To be sure, even partisans of this concept of "meaningful" (as opposed to arbitrary) states will concede that there may be limitations to this project of adjusting state structures and state borders to existing ethnic and cultural realities, especially where coherent communities have been ripped apart and relocated, as has happened in Russia.  Also, cultural and ethnic identities are not static givens (e.g. the "Muslim" character of India's principal minority), so we should not oversimplify the question to an idyllic picture of a permanent division of the world in states allotted to God-given national entities.  But at least the general principle can be accepted: states should as much as possible be the embodiment of coherent cultural units.  That, at any rate, is the Hindu-nationalist understanding of the Indian state: as the political embodiment of Hindu civilization. 


         Now, what is the position of the BJS/BJP regarding the right of a state to self-preservation as against the aspirations of ethnic-cultural communities or nations?  The BJS originally had no problem supporting separatism in certain specific cases, esp. the liberation of East Turkestan (Sinkiang/Xinjiang), Inner Mongolia and Tibet from Chinese rule.  At the time, the BJS still adhered to the Gandhian position: India should be one independent state because it is one culturally, and so should Tibet for the same reason.  Meanwhile, however, this plank in its platform has been quietly withdrawn. 


         As A.B. Vajpayee told the Chinese when he was Janata Party Foreign Minister, and as Brijesh Mishra, head of the BJP's Foreign Policy Cell, reconfirmed to me (February 1996): India, including the BJP, considers Tibet and other ethnic territories in the People's Republic as inalienable parts of China.[1]  The BJP has decisively shifted towards the Nehruvian position: every state, by virtue of its very existence, must be defended against separatist tendencies, no matter how well-founded the latter may be in cultural, ethnic or historical respects.  That is, for example, why the BJP is not supporting Kurdish sovereignty against Iraqi and Turkish imperialism.[2]  Along with falling from cultural Hindu nationalism to empty secular-territorial nationalism, the BJP has also fallen from solidarity with other oppressed and colonized nations to a short-sighted Indocentrism.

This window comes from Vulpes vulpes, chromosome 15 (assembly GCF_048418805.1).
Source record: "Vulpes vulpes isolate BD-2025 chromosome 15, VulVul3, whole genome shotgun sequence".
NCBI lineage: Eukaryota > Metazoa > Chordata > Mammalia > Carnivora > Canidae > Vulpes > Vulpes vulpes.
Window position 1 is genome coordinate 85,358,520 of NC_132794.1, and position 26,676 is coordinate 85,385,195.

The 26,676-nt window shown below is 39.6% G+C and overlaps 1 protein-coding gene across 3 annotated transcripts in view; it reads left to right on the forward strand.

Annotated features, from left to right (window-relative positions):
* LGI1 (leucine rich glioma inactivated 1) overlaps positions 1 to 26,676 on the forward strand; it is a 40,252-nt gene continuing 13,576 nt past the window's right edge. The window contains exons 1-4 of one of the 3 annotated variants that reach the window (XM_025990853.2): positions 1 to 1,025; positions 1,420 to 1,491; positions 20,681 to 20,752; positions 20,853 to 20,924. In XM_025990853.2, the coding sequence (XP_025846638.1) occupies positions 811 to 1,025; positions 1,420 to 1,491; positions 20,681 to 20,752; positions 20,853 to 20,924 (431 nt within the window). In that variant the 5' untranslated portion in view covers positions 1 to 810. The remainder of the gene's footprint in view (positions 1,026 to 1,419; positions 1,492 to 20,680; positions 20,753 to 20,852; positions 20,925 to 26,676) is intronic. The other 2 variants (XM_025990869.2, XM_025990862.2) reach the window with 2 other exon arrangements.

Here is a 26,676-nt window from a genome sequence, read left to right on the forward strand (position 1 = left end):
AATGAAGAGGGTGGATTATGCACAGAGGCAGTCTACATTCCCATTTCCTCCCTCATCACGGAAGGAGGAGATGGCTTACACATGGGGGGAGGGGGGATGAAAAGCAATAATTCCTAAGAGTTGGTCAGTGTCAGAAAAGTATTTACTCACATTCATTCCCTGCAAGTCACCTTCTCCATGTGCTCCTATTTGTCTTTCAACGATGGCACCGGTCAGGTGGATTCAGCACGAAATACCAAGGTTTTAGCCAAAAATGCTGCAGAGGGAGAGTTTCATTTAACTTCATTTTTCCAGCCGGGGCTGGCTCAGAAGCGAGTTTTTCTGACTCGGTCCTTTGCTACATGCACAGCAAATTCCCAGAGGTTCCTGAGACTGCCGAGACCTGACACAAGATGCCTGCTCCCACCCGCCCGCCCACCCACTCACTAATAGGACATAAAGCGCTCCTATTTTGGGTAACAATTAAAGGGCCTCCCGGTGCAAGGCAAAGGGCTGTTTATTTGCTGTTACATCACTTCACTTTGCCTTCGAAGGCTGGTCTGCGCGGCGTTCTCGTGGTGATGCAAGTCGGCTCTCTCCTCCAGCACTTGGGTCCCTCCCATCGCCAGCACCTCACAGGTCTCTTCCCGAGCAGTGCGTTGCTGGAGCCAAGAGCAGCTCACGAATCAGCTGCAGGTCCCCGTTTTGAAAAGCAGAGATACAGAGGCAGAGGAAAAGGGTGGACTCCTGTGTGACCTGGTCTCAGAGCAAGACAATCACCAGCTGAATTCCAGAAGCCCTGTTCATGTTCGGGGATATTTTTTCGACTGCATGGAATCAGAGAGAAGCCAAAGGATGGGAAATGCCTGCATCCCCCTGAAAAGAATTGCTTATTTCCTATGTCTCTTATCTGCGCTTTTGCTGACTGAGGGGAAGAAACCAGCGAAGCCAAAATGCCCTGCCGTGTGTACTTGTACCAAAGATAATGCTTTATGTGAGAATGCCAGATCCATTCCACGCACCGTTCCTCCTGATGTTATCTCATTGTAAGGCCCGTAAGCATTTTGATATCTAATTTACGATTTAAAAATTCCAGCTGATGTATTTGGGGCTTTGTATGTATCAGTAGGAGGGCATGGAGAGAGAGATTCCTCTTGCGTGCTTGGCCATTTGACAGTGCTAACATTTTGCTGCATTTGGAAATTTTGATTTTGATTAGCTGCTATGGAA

When you ask why the BJP has abandoned its support for the Tibetan freedom movement, the standard reply is that this would justify other separatisms, including those in Kashmir and Panjab.  Exactly the same position is taken by non-BJP politicians and diplomats.  But from a Hindu and from an Indian nationalist viewpoint, this position does injustice to India's claim on Kashmir and Panjab, which should not be put on a par with all other anti-separatism positions in the world.  Firstly, while Tibet was never a part of China, and while Chechnya was only recently (19th century) forcibly annexed to Russia, Kashmir and Panjab have been part of the heartland of Hindu culture since at least 5,000 years.  Secondly, in contrast with the annexations of Chechnya and Tibet, the accession of Panjab (including the nominally independent princedoms in it) and the whole of the former princedom of Jammu & Kashmir to the Republic of India were entirely legal, following procedures duly agreed upon by the parties concerned.